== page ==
Jump to ContentJump to Main Navigation
Children and Youth during the Civil War Era$
Users without a subscription are not able to see the full content.

James Marten

Print publication date: 2012

Print ISBN-13: 9780814796078

Published to NYU Press Scholarship Online: March 2016

DOI: 10.18574/nyu/9780814796078.001.0001

Show Summary Details
Page of

PRINTED FROM NYU Press SCHOLARSHIP ONLINE (www.nyu.universitypressscholarship.com). (c) Copyright University of NYU Press Press, 2019. All Rights Reserved. An individual user may print out a PDF of a single chapter of a monograph in NYSO for personal use.date: 18 September 2019

“Free Ourselves, but Deprived of Our Children”

“Free Ourselves, but Deprived of Our Children”

Freedchildren and Their Labor after the Civil War

Chapter:
(p.160) 10 “Free Ourselves, but Deprived of Our Children”
Source:
Children and Youth during the Civil War Era
Author(s):

Mary Niall Mitchell

Publisher:
NYU Press
DOI:10.18574/nyu/9780814796078.003.0011

This chapter examines the debate over the labor of black children after the Civil War. Most freed people remained in rural areas of the South after emancipation, working parcels of plantation land for a share of the crop or for wages and rations. The labor of freed children for their families was critical to the survival of most households. The greatest point of conflict regarding freed children's labor was the apprenticeship system, a form of labor contract written into state laws since the colonial period. Former slaveholders seized upon apprenticeship just after the Civil War as a way to hold onto the children of their freed slaves, often regardless of whether the parents were living or dead. This practice not only deprived freed people of their children and the labor they could contribute to black households but also limited the mobility of both freed children and their parents and relatives, who wanted to remain near their bound children.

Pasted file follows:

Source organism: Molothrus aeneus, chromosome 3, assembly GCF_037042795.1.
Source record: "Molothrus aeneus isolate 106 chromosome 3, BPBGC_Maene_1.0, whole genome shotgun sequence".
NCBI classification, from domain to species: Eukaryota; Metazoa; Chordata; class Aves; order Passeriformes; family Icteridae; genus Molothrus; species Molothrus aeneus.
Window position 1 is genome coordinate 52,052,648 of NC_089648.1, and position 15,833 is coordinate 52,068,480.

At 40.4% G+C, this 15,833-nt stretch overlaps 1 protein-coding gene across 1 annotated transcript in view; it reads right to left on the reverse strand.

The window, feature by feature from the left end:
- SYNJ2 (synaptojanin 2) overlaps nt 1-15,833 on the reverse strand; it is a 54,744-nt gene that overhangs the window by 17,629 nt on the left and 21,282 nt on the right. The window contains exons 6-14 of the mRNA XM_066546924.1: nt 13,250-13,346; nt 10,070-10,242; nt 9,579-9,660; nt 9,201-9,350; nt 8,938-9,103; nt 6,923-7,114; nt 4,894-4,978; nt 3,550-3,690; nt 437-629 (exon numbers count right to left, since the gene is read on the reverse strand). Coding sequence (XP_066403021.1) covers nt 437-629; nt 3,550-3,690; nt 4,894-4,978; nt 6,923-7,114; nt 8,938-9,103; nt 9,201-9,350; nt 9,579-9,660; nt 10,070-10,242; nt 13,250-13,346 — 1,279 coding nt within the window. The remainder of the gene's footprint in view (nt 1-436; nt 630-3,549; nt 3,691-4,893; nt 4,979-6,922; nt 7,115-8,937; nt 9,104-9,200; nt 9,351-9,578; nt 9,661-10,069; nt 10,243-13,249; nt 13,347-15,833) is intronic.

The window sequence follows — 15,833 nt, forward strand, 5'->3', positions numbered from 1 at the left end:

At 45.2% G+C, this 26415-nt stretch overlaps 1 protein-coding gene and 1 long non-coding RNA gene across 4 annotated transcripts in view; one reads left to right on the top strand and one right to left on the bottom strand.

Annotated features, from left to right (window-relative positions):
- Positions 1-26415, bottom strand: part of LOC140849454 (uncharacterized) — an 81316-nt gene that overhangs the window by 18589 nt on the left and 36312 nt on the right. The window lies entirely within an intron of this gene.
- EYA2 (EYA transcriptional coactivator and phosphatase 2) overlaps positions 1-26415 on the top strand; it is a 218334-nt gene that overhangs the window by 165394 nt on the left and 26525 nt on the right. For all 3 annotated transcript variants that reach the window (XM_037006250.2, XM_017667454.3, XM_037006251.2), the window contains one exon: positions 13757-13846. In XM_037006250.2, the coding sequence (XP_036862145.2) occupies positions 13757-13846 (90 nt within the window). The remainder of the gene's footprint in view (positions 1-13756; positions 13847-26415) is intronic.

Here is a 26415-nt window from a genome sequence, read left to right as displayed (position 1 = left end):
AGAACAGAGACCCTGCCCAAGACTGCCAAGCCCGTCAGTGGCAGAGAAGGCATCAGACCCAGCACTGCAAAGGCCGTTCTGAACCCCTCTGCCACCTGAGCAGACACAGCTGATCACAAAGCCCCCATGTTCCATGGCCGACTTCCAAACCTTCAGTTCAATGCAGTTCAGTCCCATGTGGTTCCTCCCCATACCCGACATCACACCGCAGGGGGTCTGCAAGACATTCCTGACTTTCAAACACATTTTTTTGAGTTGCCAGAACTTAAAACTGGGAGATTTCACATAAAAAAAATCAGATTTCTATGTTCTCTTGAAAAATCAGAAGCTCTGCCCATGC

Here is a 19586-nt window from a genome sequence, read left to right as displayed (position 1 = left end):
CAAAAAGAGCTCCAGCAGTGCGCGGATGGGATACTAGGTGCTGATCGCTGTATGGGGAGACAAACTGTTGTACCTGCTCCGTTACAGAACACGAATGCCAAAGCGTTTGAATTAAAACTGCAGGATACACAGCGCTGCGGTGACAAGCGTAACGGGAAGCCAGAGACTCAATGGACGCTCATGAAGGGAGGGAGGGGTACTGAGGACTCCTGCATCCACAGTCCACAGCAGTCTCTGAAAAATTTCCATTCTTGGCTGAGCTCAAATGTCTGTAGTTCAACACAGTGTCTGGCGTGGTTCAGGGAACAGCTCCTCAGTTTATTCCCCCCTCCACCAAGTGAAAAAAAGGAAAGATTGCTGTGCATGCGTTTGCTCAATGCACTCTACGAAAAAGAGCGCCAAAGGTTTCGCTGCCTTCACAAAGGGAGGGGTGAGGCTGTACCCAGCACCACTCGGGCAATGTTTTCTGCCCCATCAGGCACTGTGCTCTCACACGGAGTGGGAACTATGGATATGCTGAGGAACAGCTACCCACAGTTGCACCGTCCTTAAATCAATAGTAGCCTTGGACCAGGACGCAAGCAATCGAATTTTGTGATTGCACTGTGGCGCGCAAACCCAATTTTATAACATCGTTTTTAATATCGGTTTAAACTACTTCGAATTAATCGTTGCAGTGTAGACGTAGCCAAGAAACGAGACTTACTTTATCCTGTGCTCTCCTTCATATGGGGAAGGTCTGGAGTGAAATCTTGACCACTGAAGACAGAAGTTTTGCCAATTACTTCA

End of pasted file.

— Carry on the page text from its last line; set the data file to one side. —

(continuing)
Keywords:   black children, youth, freed children, slave emancipation, labor system, apprenticeship system

NYU Press Scholarship Online requires a subscription or purchase to access the full text of books within the service. Public users can however freely search the site and view the abstracts and keywords for each book and chapter.

Please, subscribe or login to access full text content.

If you think you should have access to this title, please contact your librarian.

To troubleshoot, please check our FAQs, and if you can't find the answer there, please contact us.